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Art Exhibition Explores Themes of Violence, Healing

Claudia Alvarez
Photo courtesy of the Society for Contemporary Craft

A group of toddlers stands with their hands in the air; another toddler points a gun straight at them.

This is the first thing visitors to the new Contemporary Craft exhibition ENOUGH Violence: Artists Speak Out will see.

The scene is part of a ceramic sculpture series by Claudia Alvarez, who is one of fourteen artists included in the exhibition.

The artwork investigates the impact violence has on our lives, as well as the role of creative expression in overcoming the trauma caused by violence.

Janet McCall, Executive Director of the Society for Contemporary Craft, said not all of the pieces are as jarring as Alvarez’s, because many people may be turned off by such a shocking display.

“We very thoughtfully selected works of art that we felt provided opportunities for expression, for conversation, for healing,” said McCall. “We wanted that to be the direction of the show.”

A piece by former Pittsburgher Boris Bally repurposes guns collected by municipal buyback programs.

Credit Aaron Usher III / Photo courtesy of the Society for Contemporary Craft
Photo courtesy of the Society for Contemporary Craft
"Loaded Menorah" by Boris Bally

“He’s made a beautiful large scale menorah sculpture, a symbol of light and healing, out of some of these guns that came back from the street,” said McCall.

The exhibition is somewhat of a departure for Contemporary Craft. Not only will it run for seven months, but it also incorporates community outreach and a speaker series.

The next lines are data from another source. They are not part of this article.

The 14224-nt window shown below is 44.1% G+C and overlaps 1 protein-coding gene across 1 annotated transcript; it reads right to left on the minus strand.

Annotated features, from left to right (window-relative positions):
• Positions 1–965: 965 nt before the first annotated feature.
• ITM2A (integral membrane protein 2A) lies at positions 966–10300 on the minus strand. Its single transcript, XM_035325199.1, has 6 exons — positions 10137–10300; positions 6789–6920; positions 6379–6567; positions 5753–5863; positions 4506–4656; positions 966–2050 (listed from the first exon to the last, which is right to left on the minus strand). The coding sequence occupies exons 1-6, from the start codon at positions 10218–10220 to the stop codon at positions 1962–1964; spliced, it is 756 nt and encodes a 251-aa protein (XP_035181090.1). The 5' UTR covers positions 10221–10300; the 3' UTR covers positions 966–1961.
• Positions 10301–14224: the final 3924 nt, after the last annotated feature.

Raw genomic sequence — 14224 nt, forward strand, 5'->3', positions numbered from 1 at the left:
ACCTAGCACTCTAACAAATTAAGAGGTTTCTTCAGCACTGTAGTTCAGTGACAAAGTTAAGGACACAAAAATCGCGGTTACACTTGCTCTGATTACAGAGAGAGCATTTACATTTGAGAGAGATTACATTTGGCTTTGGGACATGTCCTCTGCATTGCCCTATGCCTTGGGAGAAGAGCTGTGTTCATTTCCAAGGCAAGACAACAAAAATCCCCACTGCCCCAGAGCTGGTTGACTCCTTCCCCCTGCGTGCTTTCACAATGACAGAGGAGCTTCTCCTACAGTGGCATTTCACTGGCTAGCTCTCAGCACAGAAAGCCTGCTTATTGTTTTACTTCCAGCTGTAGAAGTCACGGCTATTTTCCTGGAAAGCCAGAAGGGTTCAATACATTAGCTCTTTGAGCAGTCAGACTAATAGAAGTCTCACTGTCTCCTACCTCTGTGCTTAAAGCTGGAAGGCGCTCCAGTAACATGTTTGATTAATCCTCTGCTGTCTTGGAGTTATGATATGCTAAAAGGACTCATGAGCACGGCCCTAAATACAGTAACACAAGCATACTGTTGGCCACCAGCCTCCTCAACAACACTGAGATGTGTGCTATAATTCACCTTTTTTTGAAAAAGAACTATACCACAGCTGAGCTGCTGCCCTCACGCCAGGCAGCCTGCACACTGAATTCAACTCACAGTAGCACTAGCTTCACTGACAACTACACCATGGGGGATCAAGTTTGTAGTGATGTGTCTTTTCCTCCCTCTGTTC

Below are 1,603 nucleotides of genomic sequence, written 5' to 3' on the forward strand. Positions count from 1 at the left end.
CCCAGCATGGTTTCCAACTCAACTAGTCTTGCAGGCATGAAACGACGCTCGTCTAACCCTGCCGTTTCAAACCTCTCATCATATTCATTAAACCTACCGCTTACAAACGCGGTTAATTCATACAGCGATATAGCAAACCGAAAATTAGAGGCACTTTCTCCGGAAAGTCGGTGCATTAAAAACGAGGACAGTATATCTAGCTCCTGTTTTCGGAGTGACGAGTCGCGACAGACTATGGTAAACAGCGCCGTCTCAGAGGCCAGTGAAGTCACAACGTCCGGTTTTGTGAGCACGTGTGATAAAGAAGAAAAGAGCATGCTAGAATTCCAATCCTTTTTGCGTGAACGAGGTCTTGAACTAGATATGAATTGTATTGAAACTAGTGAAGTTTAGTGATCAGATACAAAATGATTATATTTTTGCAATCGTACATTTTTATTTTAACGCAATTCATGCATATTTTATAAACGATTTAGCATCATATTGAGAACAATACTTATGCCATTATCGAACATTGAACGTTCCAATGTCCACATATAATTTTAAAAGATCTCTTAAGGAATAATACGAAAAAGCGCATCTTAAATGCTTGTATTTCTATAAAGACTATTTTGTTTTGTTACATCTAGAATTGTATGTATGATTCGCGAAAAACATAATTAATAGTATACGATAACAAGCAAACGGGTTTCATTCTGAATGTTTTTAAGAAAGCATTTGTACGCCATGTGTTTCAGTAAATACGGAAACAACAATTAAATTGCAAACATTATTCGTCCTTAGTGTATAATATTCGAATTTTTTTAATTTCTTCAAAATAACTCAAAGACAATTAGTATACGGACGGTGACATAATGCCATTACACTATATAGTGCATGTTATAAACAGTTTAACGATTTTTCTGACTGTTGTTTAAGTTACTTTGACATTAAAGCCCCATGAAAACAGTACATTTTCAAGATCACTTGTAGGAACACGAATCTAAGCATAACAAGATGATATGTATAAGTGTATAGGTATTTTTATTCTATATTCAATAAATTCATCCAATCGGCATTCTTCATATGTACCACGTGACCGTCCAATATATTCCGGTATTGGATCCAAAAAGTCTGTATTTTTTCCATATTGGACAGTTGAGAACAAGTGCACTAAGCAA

McCall said she hopes visitors will find the experience to be a healing one. She said many people find it difficult to talk about violent episodes, and the exhibition offers people a variety of ways to share their stories.

“They might express that story in a drawing that they would create,” said McCall. “They might express that story in writing down what happened to them. They might, through looking at one of the works of art that an artist has made, begin to allow their own emotions to come to the surface.”

McCall said at least one featured artist found that her feelings surfaced as she was creating her art.

Julie Sirek, who herself grew up in a family where there was a lot of physical abuse … said she learned at the age of 7 that when this violence occurred, she was not allowed to speak about it, to acknowledge it in any way, and she had to just stuff it back into herself,” said McCall.

Sirek is a textile artist who began making delicate white dresses as a tribute to victims of domestic violence, but she soon found that the process helped her deal with her feelings about her own violent experiences.

Contemporary Craft’s exhibition ENOUGH Violence: Artists Speak Out is free to the public and runs through March 22nd.